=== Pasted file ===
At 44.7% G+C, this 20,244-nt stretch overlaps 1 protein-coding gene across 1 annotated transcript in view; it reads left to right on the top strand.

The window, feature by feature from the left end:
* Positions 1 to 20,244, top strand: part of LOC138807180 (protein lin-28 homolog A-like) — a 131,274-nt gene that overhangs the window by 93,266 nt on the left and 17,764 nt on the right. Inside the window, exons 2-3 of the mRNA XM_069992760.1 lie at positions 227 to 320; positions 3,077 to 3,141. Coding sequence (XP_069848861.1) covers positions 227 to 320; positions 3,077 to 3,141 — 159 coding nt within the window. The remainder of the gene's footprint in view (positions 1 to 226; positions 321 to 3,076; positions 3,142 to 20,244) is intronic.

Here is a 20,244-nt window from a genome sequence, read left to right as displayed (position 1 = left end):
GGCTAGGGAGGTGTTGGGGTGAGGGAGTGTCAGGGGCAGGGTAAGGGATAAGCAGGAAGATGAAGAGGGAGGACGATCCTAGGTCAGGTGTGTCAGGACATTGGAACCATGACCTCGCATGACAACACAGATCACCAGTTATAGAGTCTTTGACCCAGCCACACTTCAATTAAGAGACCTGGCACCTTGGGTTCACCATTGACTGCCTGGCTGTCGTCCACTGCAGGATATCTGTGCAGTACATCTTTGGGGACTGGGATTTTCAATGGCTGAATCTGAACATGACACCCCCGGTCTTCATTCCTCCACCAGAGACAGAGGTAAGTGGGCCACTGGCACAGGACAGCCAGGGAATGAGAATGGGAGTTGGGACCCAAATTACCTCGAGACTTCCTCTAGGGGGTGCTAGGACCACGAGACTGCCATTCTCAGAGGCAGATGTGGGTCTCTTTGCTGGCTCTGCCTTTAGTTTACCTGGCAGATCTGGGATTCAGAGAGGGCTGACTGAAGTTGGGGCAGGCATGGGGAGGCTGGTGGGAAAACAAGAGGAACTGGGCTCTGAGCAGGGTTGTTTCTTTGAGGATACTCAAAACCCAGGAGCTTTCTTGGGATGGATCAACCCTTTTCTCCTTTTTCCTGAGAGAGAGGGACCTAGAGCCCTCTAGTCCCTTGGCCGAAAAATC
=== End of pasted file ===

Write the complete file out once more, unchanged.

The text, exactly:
At 44.7% G+C, this 20,244-nt stretch overlaps 1 protein-coding gene across 1 annotated transcript in view; it reads left to right on the top strand.

The window, feature by feature from the left end:
* Positions 1 to 20,244, top strand: part of LOC138807180 (protein lin-28 homolog A-like) — a 131,274-nt gene that overhangs the window by 93,266 nt on the left and 17,764 nt on the right. Inside the window, exons 2-3 of the mRNA XM_069992760.1 lie at positions 227 to 320; positions 3,077 to 3,141. Coding sequence (XP_069848861.1) covers positions 227 to 320; positions 3,077 to 3,141 — 159 coding nt within the window. The remainder of the gene's footprint in view (positions 1 to 226; positions 321 to 3,076; positions 3,142 to 20,244) is intronic.

Here is a 20,244-nt window from a genome sequence, read left to right as displayed (position 1 = left end):
GGCTAGGGAGGTGTTGGGGTGAGGGAGTGTCAGGGGCAGGGTAAGGGATAAGCAGGAAGATGAAGAGGGAGGACGATCCTAGGTCAGGTGTGTCAGGACATTGGAACCATGACCTCGCATGACAACACAGATCACCAGTTATAGAGTCTTTGACCCAGCCACACTTCAATTAAGAGACCTGGCACCTTGGGTTCACCATTGACTGCCTGGCTGTCGTCCACTGCAGGATATCTGTGCAGTACATCTTTGGGGACTGGGATTTTCAATGGCTGAATCTGAACATGACACCCCCGGTCTTCATTCCTCCACCAGAGACAGAGGTAAGTGGGCCACTGGCACAGGACAGCCAGGGAATGAGAATGGGAGTTGGGACCCAAATTACCTCGAGACTTCCTCTAGGGGGTGCTAGGACCACGAGACTGCCATTCTCAGAGGCAGATGTGGGTCTCTTTGCTGGCTCTGCCTTTAGTTTACCTGGCAGATCTGGGATTCAGAGAGGGCTGACTGAAGTTGGGGCAGGCATGGGGAGGCTGGTGGGAAAACAAGAGGAACTGGGCTCTGAGCAGGGTTGTTTCTTTGAGGATACTCAAAACCCAGGAGCTTTCTTGGGATGGATCAACCCTTTTCTCCTTTTTCCTGAGAGAGAGGGACCTAGAGCCCTCTAGTCCCTTGGCCGAAAAATC